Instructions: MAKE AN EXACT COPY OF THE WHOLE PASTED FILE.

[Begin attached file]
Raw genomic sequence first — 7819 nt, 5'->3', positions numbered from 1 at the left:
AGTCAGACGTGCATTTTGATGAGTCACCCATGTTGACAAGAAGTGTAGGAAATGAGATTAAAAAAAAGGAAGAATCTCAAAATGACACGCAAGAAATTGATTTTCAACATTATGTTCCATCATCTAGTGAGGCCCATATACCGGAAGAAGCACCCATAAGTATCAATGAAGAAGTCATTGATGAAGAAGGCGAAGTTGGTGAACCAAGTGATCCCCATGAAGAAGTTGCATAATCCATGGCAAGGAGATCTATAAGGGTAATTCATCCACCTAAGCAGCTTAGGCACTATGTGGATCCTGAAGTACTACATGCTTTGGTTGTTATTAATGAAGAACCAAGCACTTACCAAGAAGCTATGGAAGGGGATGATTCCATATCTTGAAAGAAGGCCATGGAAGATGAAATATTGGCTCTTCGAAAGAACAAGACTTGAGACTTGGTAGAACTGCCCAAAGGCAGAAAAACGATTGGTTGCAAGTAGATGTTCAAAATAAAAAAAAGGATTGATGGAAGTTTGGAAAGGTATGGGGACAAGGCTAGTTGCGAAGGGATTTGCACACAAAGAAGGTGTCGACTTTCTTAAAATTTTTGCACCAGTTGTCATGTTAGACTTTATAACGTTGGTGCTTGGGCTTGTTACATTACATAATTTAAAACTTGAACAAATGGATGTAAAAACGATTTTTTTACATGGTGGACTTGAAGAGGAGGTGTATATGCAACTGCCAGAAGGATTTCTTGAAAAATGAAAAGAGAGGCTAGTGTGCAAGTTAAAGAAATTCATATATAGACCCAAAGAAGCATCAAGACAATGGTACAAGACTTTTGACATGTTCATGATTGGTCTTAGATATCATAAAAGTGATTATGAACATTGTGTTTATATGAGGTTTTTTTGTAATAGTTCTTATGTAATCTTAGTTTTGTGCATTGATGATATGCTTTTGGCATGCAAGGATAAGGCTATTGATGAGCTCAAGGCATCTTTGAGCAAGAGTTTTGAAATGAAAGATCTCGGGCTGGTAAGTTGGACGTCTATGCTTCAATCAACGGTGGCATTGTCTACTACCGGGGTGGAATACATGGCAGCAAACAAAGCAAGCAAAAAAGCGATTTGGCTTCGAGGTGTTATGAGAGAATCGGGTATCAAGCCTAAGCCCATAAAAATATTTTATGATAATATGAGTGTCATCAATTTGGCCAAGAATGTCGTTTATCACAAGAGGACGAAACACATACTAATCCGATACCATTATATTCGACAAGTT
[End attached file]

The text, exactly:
Raw genomic sequence first — 7819 nt, 5'->3', positions numbered from 1 at the left:
AGTCAGACGTGCATTTTGATGAGTCACCCATGTTGACAAGAAGTGTAGGAAATGAGATTAAAAAAAAGGAAGAATCTCAAAATGACACGCAAGAAATTGATTTTCAACATTATGTTCCATCATCTAGTGAGGCCCATATACCGGAAGAAGCACCCATAAGTATCAATGAAGAAGTCATTGATGAAGAAGGCGAAGTTGGTGAACCAAGTGATCCCCATGAAGAAGTTGCATAATCCATGGCAAGGAGATCTATAAGGGTAATTCATCCACCTAAGCAGCTTAGGCACTATGTGGATCCTGAAGTACTACATGCTTTGGTTGTTATTAATGAAGAACCAAGCACTTACCAAGAAGCTATGGAAGGGGATGATTCCATATCTTGAAAGAAGGCCATGGAAGATGAAATATTGGCTCTTCGAAAGAACAAGACTTGAGACTTGGTAGAACTGCCCAAAGGCAGAAAAACGATTGGTTGCAAGTAGATGTTCAAAATAAAAAAAAGGATTGATGGAAGTTTGGAAAGGTATGGGGACAAGGCTAGTTGCGAAGGGATTTGCACACAAAGAAGGTGTCGACTTTCTTAAAATTTTTGCACCAGTTGTCATGTTAGACTTTATAACGTTGGTGCTTGGGCTTGTTACATTACATAATTTAAAACTTGAACAAATGGATGTAAAAACGATTTTTTTACATGGTGGACTTGAAGAGGAGGTGTATATGCAACTGCCAGAAGGATTTCTTGAAAAATGAAAAGAGAGGCTAGTGTGCAAGTTAAAGAAATTCATATATAGACCCAAAGAAGCATCAAGACAATGGTACAAGACTTTTGACATGTTCATGATTGGTCTTAGATATCATAAAAGTGATTATGAACATTGTGTTTATATGAGGTTTTTTTGTAATAGTTCTTATGTAATCTTAGTTTTGTGCATTGATGATATGCTTTTGGCATGCAAGGATAAGGCTATTGATGAGCTCAAGGCATCTTTGAGCAAGAGTTTTGAAATGAAAGATCTCGGGCTGGTAAGTTGGACGTCTATGCTTCAATCAACGGTGGCATTGTCTACTACCGGGGTGGAATACATGGCAGCAAACAAAGCAAGCAAAAAAGCGATTTGGCTTCGAGGTGTTATGAGAGAATCGGGTATCAAGCCTAAGCCCATAAAAATATTTTATGATAATATGAGTGTCATCAATTTGGCCAAGAATGTCGTTTATCACAAGAGGACGAAACACATACTAATCCGATACCATTATATTCGACAAGTT